Once you have found the cleanout, it’s essential to keep it accessible. It should be clear of obstructions to allow for easy maintenance.
- Signs of Clog in Sewer Main Drain:
A clog in the sewer main drain can cause several signs of a problem. Here are some clear signs that indicate a clog in the sewer main drain:
Slow Draining: Clogs make wastewater hard to drain. It could be showers, sinks, or tubs. Clogs result in slow draining or no drawing at all.
Toilet Backup: Clogs in the main drain in the toilet overflow. It can also result in a slow toilet drain. These are potential signs of sewer clogs.
Foul Odors: If you notice a foul odor coming from your drains or your yard, it could be a sign of a clog in the main sewer drain.
Gurgling Sounds: gurgling sounds from the toilet, sink, or shower drain can indicate a clog in the sewer main drain.
Sewage Backup: Sometimes sewage backs into your home through a floor drain or a lower-level bathroom. It could indicate a severe clog in the sewer main drain.
Wet Spots or Sinkholes In Your Yard: Clogs cause wet spots or sinkholes in your yard. It is a sign that the sewer main drain is causing water to back up and seep into your yard.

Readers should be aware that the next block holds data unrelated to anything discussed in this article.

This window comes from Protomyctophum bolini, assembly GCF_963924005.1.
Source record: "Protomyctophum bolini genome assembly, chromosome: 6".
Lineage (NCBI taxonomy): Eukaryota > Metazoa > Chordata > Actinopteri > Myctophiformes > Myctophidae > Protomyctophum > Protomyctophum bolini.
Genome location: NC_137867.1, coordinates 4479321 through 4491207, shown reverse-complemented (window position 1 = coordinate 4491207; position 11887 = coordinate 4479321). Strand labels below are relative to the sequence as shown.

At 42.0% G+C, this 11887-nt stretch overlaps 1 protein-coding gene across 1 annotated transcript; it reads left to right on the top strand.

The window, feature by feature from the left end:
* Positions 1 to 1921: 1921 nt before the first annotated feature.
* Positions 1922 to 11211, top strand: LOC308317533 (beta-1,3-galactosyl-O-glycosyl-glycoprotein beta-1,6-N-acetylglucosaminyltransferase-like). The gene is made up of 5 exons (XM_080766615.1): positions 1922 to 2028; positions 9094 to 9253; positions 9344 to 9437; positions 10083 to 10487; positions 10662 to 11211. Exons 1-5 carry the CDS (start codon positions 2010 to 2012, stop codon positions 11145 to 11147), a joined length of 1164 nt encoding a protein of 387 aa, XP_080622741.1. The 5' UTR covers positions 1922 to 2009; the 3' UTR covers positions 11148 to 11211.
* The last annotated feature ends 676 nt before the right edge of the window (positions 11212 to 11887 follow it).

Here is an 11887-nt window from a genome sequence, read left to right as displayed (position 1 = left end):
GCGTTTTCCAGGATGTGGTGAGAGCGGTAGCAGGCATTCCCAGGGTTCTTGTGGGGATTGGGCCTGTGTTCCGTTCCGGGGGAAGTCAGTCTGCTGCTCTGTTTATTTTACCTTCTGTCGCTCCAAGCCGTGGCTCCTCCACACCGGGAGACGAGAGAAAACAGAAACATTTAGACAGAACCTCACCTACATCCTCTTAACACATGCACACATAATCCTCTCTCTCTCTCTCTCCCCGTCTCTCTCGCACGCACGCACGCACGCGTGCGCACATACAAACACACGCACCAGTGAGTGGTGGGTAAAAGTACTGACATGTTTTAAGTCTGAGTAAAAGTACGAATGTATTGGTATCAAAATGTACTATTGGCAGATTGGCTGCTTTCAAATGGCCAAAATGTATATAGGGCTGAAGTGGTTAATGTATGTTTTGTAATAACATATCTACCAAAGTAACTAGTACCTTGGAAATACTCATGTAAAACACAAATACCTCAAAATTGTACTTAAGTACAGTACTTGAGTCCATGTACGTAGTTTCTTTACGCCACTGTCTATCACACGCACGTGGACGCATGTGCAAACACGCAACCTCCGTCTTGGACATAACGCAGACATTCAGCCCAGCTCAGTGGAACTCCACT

If you notice any of these signs, taking action immediately is vital. It will prevent further damage to your plumbing system. A professional plumber can help you identify the location of the clog and clear it. Regular sewer line maintenance can also help prevent clogs in the first place.
Fixing a sewer main drain clog can be a challenging task. It’s essential to take immediate action to prevent further damage to your plumbing system. Here are some steps to fix a sewer main drain clog:
Identify the Location Of The Clog:
The first step in fixing a sewer main drain clog is to identify the location of the clog. You can do this by checking all the drains in your home. Observe the clogs in drains. The clog is likely in the main sewer line if you find clogs in all drains.
Turn Off the Water Supply:
Once you identify the location of the clog, turn off the water supply to your home. It will prevent any additional water from flowing into the clogged sewer line. It can save from causing further damage.
Clear The Clog:
Below are several methods to clear a sewer main drain clog.
- Plunge the Toilet: If the clog is near the toilet, you can use a plunger to dislodge it. Before you start, put on a pair of rubber gloves to protect your hands from any germs. You may also want to lay down some newspaper or old towels around the toilet to catch any water that may splash out.
Place the plunger’s rubber cup over the toilet drain, ensuring it forms a tight seal. The rubber cup should completely cover the drain opening. Add enough to cover the plunger cup if the toilet bowl has no water. It will create a vacuum seal when you start plunging.
Now begin plunging up and down rapidly. Use a solid and steady force. Avoid using excessive force as it can damage the toilet. The aim is to create suction and pressure to dislodge the clog.